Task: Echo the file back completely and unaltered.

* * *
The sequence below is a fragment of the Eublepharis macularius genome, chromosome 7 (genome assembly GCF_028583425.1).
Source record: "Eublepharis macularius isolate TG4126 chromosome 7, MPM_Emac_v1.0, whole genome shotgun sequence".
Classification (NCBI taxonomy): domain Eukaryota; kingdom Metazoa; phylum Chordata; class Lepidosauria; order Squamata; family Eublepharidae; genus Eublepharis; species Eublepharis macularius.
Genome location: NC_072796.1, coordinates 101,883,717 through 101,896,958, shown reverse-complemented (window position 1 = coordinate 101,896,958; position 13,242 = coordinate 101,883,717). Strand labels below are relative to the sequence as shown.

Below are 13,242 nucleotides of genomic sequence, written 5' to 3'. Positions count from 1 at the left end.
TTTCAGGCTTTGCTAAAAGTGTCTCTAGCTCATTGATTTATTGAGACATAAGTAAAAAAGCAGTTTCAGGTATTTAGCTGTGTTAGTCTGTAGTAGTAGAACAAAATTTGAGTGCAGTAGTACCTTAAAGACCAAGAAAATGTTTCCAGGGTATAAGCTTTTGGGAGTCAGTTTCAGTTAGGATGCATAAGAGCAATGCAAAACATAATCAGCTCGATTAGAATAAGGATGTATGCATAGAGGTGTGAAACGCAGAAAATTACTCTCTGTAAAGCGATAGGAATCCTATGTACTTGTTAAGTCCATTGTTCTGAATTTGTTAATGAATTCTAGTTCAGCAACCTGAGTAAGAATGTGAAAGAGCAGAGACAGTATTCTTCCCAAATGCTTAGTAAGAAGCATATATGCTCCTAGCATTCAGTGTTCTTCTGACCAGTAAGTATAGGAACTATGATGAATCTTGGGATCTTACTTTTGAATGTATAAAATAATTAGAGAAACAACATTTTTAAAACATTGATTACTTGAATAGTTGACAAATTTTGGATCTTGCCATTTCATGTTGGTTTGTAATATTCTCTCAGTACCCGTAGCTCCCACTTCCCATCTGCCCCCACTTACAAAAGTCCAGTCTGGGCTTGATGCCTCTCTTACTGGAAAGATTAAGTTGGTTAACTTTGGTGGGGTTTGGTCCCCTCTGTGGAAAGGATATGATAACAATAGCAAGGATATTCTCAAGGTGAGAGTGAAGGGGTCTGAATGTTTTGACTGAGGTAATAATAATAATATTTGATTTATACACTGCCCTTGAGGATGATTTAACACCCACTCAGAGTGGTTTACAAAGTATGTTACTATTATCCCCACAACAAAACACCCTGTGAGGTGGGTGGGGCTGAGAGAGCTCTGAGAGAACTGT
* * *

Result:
The sequence below is a fragment of the Eublepharis macularius genome, chromosome 7 (genome assembly GCF_028583425.1).
Source record: "Eublepharis macularius isolate TG4126 chromosome 7, MPM_Emac_v1.0, whole genome shotgun sequence".
Classification (NCBI taxonomy): domain Eukaryota; kingdom Metazoa; phylum Chordata; class Lepidosauria; order Squamata; family Eublepharidae; genus Eublepharis; species Eublepharis macularius.
Genome location: NC_072796.1, coordinates 101,883,717 through 101,896,958, shown reverse-complemented (window position 1 = coordinate 101,896,958; position 13,242 = coordinate 101,883,717). Strand labels below are relative to the sequence as shown.

Below are 13,242 nucleotides of genomic sequence, written 5' to 3'. Positions count from 1 at the left end.
TTTCAGGCTTTGCTAAAAGTGTCTCTAGCTCATTGATTTATTGAGACATAAGTAAAAAAGCAGTTTCAGGTATTTAGCTGTGTTAGTCTGTAGTAGTAGAACAAAATTTGAGTGCAGTAGTACCTTAAAGACCAAGAAAATGTTTCCAGGGTATAAGCTTTTGGGAGTCAGTTTCAGTTAGGATGCATAAGAGCAATGCAAAACATAATCAGCTCGATTAGAATAAGGATGTATGCATAGAGGTGTGAAACGCAGAAAATTACTCTCTGTAAAGCGATAGGAATCCTATGTACTTGTTAAGTCCATTGTTCTGAATTTGTTAATGAATTCTAGTTCAGCAACCTGAGTAAGAATGTGAAAGAGCAGAGACAGTATTCTTCCCAAATGCTTAGTAAGAAGCATATATGCTCCTAGCATTCAGTGTTCTTCTGACCAGTAAGTATAGGAACTATGATGAATCTTGGGATCTTACTTTTGAATGTATAAAATAATTAGAGAAACAACATTTTTAAAACATTGATTACTTGAATAGTTGACAAATTTTGGATCTTGCCATTTCATGTTGGTTTGTAATATTCTCTCAGTACCCGTAGCTCCCACTTCCCATCTGCCCCCACTTACAAAAGTCCAGTCTGGGCTTGATGCCTCTCTTACTGGAAAGATTAAGTTGGTTAACTTTGGTGGGGTTTGGTCCCCTCTGTGGAAAGGATATGATAACAATAGCAAGGATATTCTCAAGGTGAGAGTGAAGGGGTCTGAATGTTTTGACTGAGGTAATAATAATAATATTTGATTTATACACTGCCCTTGAGGATGATTTAACACCCACTCAGAGTGGTTTACAAAGTATGTTACTATTATCCCCACAACAAAACACCCTGTGAGGTGGGTGGGGCTGAGAGAGCTCTGAGAGAACTGT